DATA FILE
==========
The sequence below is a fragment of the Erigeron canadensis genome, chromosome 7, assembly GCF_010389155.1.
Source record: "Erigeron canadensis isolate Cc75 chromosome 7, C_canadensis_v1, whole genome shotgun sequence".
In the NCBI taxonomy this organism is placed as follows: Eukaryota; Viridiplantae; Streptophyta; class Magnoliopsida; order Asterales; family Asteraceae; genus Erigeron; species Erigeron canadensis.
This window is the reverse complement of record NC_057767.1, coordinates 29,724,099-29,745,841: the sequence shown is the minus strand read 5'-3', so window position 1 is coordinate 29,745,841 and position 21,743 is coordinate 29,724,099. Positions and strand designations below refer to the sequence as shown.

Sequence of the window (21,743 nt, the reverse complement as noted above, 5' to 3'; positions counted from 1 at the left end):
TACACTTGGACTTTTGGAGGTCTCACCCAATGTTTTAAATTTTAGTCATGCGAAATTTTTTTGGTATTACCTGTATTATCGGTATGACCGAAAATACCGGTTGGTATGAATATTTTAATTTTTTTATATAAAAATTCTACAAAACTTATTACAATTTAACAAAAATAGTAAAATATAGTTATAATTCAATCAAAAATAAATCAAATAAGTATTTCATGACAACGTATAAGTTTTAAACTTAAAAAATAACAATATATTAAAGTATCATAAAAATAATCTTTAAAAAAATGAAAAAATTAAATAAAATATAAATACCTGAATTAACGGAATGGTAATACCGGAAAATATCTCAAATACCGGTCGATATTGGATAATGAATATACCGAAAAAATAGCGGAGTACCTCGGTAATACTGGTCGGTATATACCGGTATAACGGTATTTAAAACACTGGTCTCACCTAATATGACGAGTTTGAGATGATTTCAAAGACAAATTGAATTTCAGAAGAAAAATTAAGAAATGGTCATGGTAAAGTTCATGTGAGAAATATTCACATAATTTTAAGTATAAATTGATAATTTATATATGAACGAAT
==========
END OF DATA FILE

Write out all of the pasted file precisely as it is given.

The sequence below is a fragment of the Erigeron canadensis genome, chromosome 7, assembly GCF_010389155.1.
Source record: "Erigeron canadensis isolate Cc75 chromosome 7, C_canadensis_v1, whole genome shotgun sequence".
In the NCBI taxonomy this organism is placed as follows: Eukaryota; Viridiplantae; Streptophyta; class Magnoliopsida; order Asterales; family Asteraceae; genus Erigeron; species Erigeron canadensis.
This window is the reverse complement of record NC_057767.1, coordinates 29,724,099-29,745,841: the sequence shown is the minus strand read 5'-3', so window position 1 is coordinate 29,745,841 and position 21,743 is coordinate 29,724,099. Positions and strand designations below refer to the sequence as shown.

Sequence of the window (21,743 nt, the reverse complement as noted above, 5' to 3'; positions counted from 1 at the left end):
TACACTTGGACTTTTGGAGGTCTCACCCAATGTTTTAAATTTTAGTCATGCGAAATTTTTTTGGTATTACCTGTATTATCGGTATGACCGAAAATACCGGTTGGTATGAATATTTTAATTTTTTTATATAAAAATTCTACAAAACTTATTACAATTTAACAAAAATAGTAAAATATAGTTATAATTCAATCAAAAATAAATCAAATAAGTATTTCATGACAACGTATAAGTTTTAAACTTAAAAAATAACAATATATTAAAGTATCATAAAAATAATCTTTAAAAAAATGAAAAAATTAAATAAAATATAAATACCTGAATTAACGGAATGGTAATACCGGAAAATATCTCAAATACCGGTCGATATTGGATAATGAATATACCGAAAAAATAGCGGAGTACCTCGGTAATACTGGTCGGTATATACCGGTATAACGGTATTTAAAACACTGGTCTCACCTAATATGACGAGTTTGAGATGATTTCAAAGACAAATTGAATTTCAGAAGAAAAATTAAGAAATGGTCATGGTAAAGTTCATGTGAGAAATATTCACATAATTTTAAGTATAAATTGATAATTTATATATGAACGAAT